Don't be naughty and suck on your fingers.

I found a whole church full of genuinely nice people gathered for District Conference.

I am a little naughty when I think the best part of the conference is afterwards.

These children all got a "gold star" next to their names on the nice list.
They just put on a great Primary program for the rest of the branch.

No naughty people in the photo below.  This is the brand new Masala Branch near Ndola.
Just last Sunday they nicely went from the "group" to the "branch" column.

The fellow below sort of looks like the Grinch!
He tries to be nice but every once in a while the naughty comes out.
I hope Santa will forgive wanting to wear a coloured shirt once in a while.

So if Santa checks the list twice maybe he will catch me like this photo below because of this really nice lady that doesn't give up on anyone that got coal last year.  I'm trying -  honest - Santa.

Saturday, December 6, 2014

Bulletin Board

In the middle of November I mentioned that I received a pin from Elder Hawkins most likely because of the sayings I have on my bulletin board.

I now have four of them on the board that help me with my responsibilities here.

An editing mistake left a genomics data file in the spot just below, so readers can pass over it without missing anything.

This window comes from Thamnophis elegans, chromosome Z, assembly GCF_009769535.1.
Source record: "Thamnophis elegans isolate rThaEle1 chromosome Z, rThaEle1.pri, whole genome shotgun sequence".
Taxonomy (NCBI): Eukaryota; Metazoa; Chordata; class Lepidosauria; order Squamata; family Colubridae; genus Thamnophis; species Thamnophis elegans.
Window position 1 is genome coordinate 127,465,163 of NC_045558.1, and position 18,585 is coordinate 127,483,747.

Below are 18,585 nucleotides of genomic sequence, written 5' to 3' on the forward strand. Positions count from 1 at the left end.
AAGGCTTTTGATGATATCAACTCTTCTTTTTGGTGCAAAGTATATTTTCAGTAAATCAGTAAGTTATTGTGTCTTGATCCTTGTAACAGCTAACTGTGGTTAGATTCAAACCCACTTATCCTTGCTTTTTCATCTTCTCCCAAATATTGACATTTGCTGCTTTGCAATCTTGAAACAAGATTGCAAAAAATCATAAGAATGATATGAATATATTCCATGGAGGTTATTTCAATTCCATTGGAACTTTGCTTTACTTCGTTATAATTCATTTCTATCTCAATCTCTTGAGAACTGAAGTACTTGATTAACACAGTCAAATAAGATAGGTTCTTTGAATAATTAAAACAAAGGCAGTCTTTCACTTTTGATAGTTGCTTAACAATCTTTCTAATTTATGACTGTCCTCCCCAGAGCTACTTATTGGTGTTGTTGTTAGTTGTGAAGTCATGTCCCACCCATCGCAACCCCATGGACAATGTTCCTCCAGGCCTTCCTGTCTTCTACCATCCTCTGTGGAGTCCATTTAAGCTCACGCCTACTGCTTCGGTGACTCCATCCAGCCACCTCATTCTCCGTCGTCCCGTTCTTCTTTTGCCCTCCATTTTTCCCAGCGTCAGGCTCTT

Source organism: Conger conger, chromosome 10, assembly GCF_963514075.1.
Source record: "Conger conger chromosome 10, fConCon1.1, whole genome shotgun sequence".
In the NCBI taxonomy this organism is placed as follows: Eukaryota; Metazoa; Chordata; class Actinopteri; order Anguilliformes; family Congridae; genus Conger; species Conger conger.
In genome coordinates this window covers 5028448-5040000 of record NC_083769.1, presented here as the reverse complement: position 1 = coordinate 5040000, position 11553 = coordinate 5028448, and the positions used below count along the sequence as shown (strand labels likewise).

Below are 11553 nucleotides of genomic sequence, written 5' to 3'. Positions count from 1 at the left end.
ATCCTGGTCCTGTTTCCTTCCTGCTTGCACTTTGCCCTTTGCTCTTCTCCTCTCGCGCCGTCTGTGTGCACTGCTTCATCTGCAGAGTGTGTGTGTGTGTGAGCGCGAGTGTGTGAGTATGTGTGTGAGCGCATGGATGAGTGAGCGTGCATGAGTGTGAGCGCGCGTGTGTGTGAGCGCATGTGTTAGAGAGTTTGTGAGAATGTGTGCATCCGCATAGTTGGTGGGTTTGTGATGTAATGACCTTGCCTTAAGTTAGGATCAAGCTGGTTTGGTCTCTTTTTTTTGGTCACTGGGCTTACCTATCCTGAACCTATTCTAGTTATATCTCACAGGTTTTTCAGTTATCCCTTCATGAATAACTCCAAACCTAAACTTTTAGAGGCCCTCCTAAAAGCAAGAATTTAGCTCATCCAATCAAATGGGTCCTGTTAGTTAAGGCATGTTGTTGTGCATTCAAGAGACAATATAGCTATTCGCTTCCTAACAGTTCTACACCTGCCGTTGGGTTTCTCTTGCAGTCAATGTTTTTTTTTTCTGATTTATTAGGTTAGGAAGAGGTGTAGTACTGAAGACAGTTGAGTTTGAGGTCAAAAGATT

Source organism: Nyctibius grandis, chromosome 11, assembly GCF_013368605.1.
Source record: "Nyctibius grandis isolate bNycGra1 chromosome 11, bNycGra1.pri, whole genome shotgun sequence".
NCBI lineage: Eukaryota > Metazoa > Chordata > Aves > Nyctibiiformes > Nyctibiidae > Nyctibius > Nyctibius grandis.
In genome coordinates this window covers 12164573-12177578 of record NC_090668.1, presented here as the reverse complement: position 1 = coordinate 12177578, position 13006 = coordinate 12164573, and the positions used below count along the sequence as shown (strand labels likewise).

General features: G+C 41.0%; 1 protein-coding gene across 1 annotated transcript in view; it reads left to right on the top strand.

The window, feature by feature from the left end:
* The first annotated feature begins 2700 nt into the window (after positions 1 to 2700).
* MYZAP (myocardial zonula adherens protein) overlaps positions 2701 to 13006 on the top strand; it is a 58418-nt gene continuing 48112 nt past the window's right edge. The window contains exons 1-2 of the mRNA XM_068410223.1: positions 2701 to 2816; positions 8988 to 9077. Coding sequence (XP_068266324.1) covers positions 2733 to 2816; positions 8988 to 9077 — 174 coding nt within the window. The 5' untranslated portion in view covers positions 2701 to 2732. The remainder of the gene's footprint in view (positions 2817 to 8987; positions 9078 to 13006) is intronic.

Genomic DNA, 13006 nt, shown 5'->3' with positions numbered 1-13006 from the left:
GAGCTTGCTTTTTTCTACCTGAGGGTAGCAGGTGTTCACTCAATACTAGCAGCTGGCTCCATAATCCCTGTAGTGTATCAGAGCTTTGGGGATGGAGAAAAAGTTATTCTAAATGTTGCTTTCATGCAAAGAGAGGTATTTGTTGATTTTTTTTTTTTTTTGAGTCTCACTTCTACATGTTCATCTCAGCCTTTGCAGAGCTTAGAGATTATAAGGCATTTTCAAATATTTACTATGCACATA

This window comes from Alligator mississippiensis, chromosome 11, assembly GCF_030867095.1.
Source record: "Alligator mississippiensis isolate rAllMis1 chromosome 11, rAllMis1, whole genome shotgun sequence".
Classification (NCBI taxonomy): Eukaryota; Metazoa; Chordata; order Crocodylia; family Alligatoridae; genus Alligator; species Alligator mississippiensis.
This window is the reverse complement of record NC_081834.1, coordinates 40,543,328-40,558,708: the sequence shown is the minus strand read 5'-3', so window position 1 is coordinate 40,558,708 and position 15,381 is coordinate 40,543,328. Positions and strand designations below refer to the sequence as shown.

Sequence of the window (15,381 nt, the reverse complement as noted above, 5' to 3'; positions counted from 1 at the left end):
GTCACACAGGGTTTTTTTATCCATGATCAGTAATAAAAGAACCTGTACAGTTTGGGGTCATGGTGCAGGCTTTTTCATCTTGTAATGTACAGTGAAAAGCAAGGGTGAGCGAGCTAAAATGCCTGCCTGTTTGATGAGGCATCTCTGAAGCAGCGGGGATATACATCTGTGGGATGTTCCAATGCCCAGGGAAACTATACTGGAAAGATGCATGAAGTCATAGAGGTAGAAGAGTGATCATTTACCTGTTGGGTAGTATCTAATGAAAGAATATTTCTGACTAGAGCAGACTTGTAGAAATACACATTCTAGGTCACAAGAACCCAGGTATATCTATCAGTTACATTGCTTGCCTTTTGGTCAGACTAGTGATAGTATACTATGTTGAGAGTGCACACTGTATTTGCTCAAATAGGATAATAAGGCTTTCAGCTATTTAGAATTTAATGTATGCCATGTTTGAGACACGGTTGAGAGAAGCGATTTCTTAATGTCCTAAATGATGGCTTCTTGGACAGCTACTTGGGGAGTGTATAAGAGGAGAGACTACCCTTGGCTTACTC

This one eliminates quite a bit of whining.   Sometimes after I point to it I still have to explain. 

This is my newest one.  I thought everyone at the young adult stage of life knew this, but a visual reminder doesn't hurt.  It certainly takes away some of the responsibility from the Senior Missionaries.  I  haven't experienced being sick in Zambia so far.  My only problem is the volume of each food group.  Perhaps that should be "eat sparingly from all food groups."

This one is very good for me.  It is sort of the opposite of the definition of insanity.
Sometimes solutions must be completely rethought out to succeed in a new way.
It is never too late to set new goals in life.

The saying below was the first one I put up and it has been up for over a year.  It has brought to me endless hours of guilt free time.  It is really nice and it feels good to be of service, and I really do want to make the young missionaries' lives as easy as possible.  However,  part of a mission experience is adding to your maturity and your ability to plan ahead and foresee consequences.
That is also the difficult part of parenting.  Watching and waiting for growth to take place.

This is also a good saying for parents everywhere.